• When constructing new buildings or repairing existing buildings, meet requirements of the latest National Electric Code (NEC) or local codes if more stringent. Use qualified electricians who meet state and local licensing and certification requirements. Also, it is a good idea to keep them a safe distance from others to prevent the rapid spread of fire.
  • Where barns or other farm buildings are 50 feet or less from one another, regularly cut vegetation between them and maintain a cleared area of five feet from these buildings.
  • Use approved fire doors on farm buildings.
  • Periodically inspect all wiring and electrical motors and appliances for exposed wires, broken insulation, fraying, and indications of wear or rodent damage, proper grounding and installation. Where a problem is suspected, have electrical installations and wiring inspected and approved by a licensed professional.
  • Make certain electrical panel boxes have clear access, are put in areas free of excessive dust and moisture, remain at a safe distance from any combustibles, are weather-proof and are constructed with corrosion-resistant materials where required by the NEC.
  • Protect wiring by encasing it in metal or PVC conduit pipe where required by the NEC.
  • Limit the use of extension cords.
  • Cover light fixtures with dust and moisture resistant covers, and incandescent bulbs and heat lamps with globe cages as appropriate for the environment where placed.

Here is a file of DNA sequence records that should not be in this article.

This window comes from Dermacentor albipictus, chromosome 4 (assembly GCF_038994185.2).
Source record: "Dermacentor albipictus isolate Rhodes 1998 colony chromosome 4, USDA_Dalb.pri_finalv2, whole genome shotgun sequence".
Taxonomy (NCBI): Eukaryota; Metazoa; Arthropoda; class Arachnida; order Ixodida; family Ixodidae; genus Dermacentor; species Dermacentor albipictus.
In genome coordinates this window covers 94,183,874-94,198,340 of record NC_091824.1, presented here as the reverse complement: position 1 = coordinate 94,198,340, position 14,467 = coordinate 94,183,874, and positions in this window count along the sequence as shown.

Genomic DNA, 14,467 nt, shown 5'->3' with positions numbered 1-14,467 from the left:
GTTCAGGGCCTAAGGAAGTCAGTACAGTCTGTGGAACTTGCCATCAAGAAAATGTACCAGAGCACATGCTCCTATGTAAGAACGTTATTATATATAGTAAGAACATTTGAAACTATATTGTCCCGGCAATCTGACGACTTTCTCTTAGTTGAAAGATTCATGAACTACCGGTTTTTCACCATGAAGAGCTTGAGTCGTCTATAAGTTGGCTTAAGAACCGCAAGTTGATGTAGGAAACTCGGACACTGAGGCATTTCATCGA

• Use only UL or other listed and grounded appliances.
  • Use only electric motors that are designed for the tasks and conditions in which they are used.
  • Make certain overhead lines are sufficiently high if using tall farm equipment such as combines and grain augers.
  • Install and maintain lightning rods and grounding cables under the supervision of a professional contractor.
  • Use only heating devices and equipment which is designed for the environment in which it is placed.  Uses approved heating equipment and keep it in good repair.  Do not store paper, rags, or trash near heating devices.
  • Place heaters out of traffic flows and areas where paper, rags or trash is stored, and be sure they are equipped with tip-over protection and thermostats and are properly vented.
  • Protect heat tapes and tank heater cords so that pests and livestock cannot damage them.
  • Keep machinery clean and free of combustible materials, particularly engine compartments where machinery fires often start.